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Iowa State’s Recent Winning Streak Reveals Its March Potential

Posted by Chris Stone on March 3rd, 2017

On February 4, Iowa State flashed the peak of its potential. On that fateful day, the Cyclones held on to win at iconic Allen Fieldhouse for the first time since 2005, ending Kansas’ 54-game home winning streak and handing Jayhawks’ head coach Bill Self just his 10th loss ever at the venue. All it took was an overtime, 92 points and a school-record 18 three-pointers. It also represents Iowa State’s offense at its best — an efficient scoring machine capable of raining down a barrage of jumpers on its competition. The scary thing is that the Cyclones haven’t cooled off since — they’ve been performing at a similar level for the last month. After beating the Jayhawks, Iowa State stumbled on the road at Texas, but has won six straight since. During that stretch, Steve Prohm‘s squad has converted 1.21 points per trip, taking 40.7 percent of their shots from behind the arc and making 48.5 percent of those attempts. For greater context, that would easily rank as the best three-point rate nationally over the course of a season. It is a sustained run of shooting unlike anything Iowa State has seen this season.

Naz Mitrou-Long has helped key Iowa State’s hot shooting streak. (Reese Strickland/USA TODAY Sports)

For most of this season, Iowa State has oscillated between scorching hot shooting nights and cold spells. In the last six games, however, the Cyclones have converted better than 45 percent of their threes in every contest, but it’s tough to pinpoint the exact cause for this trend. Prohm moved big man Solomon Young into the starting lineup after the Texas game, but data from Hoop Lens suggests that Iowa State’s offense has been worse with the freshman on the floor during this stretch (largely because of turnovers). Take a look at the Cyclones’ three-point percentage by game in 2016-17. Read the rest of this entry »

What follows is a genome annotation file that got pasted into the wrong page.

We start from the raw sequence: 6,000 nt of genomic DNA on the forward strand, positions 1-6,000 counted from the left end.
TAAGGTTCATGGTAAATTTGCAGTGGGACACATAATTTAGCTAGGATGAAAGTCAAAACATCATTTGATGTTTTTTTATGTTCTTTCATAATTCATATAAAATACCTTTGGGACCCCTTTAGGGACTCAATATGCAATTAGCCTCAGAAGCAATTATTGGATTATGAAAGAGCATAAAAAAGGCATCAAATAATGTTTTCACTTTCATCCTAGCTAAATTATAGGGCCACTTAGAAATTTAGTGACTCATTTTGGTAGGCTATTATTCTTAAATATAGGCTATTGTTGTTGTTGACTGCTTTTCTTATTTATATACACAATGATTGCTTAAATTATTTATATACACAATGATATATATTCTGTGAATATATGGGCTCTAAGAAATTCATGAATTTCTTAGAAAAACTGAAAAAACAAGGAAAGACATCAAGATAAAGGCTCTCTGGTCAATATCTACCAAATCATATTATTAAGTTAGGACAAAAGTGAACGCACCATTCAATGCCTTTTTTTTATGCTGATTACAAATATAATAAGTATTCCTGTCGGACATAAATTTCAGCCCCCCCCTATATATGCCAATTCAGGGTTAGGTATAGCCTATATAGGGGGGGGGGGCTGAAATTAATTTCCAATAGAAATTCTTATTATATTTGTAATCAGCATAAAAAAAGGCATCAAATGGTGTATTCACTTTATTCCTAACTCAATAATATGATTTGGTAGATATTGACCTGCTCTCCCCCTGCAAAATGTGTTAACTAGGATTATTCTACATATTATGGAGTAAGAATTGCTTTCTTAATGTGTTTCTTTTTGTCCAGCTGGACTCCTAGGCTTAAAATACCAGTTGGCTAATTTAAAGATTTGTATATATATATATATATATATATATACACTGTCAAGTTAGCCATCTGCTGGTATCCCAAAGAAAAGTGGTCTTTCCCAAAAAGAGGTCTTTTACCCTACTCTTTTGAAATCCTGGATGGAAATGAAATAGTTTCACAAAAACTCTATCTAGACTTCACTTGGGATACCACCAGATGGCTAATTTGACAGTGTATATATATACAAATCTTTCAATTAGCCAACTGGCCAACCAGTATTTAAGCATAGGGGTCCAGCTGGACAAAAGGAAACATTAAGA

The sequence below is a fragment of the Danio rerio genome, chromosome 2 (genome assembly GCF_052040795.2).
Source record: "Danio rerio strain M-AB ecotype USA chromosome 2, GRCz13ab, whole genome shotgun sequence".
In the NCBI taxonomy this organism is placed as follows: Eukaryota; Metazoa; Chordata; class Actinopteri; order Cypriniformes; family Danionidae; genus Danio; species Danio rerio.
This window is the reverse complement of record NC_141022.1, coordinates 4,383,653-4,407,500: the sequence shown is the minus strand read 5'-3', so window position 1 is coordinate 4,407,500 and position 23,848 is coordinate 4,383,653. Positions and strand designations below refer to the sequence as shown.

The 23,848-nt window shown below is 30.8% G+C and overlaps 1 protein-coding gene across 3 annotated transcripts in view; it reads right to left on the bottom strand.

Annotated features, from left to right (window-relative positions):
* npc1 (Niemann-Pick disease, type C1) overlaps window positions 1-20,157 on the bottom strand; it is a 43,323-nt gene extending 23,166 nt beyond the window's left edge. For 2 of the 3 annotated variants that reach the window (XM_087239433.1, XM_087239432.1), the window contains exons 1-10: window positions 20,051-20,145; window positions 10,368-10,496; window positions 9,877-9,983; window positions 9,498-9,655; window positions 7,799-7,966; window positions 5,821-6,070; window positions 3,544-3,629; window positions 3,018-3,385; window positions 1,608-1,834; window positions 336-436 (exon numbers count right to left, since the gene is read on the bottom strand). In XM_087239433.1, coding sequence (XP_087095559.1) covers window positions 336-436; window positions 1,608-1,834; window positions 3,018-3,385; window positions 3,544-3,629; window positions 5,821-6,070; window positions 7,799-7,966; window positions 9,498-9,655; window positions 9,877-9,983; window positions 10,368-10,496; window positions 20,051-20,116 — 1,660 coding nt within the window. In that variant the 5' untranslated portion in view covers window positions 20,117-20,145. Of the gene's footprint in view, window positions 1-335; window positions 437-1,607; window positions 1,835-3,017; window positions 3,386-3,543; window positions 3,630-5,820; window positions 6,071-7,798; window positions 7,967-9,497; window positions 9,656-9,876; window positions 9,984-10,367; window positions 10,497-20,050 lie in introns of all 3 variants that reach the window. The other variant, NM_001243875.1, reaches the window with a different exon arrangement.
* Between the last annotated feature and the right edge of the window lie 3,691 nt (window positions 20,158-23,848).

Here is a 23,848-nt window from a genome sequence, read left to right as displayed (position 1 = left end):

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Transfers Look to Lift Big 12 Teams This Season

Posted by Brian Goodman on November 7th, 2016

Like most power conferences around college basketball, the Big 12 has seen a number of players look its way in search of fresh starts. Similarly (and despite bemoaning the process at every opportunity), coaches haven’t been shy about picking up transfers from all over the landscape. From guys like former Sooner Ryan Spangler, who became a Big 12 fixture over multiple seasons, to one-year rentals such as Iowa State’s DeAndre Kane and Kansas’ Tarik Black, transfers have filled a variety of roles within the conference over the years. Some will be relied on more than others, but here’s a full rundown of the new faces who will look to make their presences felt in 2016-17.

After a year of waiting, Manu Lecomte takes the reigns for Baylor.(Scott Cunningham/Getty)

After a year of waiting, Manu Lecomte takes the reins for Baylor. (Scott Cunningham/Getty)

  • Manu Lecomte, Baylor: One of the reasons Baylor has enjoyed trips to the NCAA Tournament in four of the last five seasons has been the presence of a steady if not always spectacular point guard. Just as he did a few years ago when he found Kenny Chery, Scott Drew mined the transfer list in 2015 and found Lecomte, who arrives from Miami and sat out last season. Lecomte was a prolific three-point shooter in his two seasons in Coral Gables, but he also showed some decent handles with 144 assists to 101 turnovers playing for Jim Larranaga. He’ll be charged with initiating the Bears’ offense, which will be no easy task with Taurean Prince and Rico Gathers out of the picture.
  • Niem Stevenson, Texas Tech: Texas Tech lost a pair of off-guards in Devaugntah Williams and Toddrick Gotcher, so new head coach Chris Beard will look to fill the gap with Stevenson, a two-time JuCo All-American from Seward County Community College (KS). Stevenson is a legit scorer who averaged 24.7 points per game last season, but at 6’5″, he can help on the glass and defend a little bit, too. Tubby Smith left Beard with many helpful pieces in Lubbock, but it could be one Beard picked up himself who propels the Red Raiders to a second straight NCAA Tournament appearance.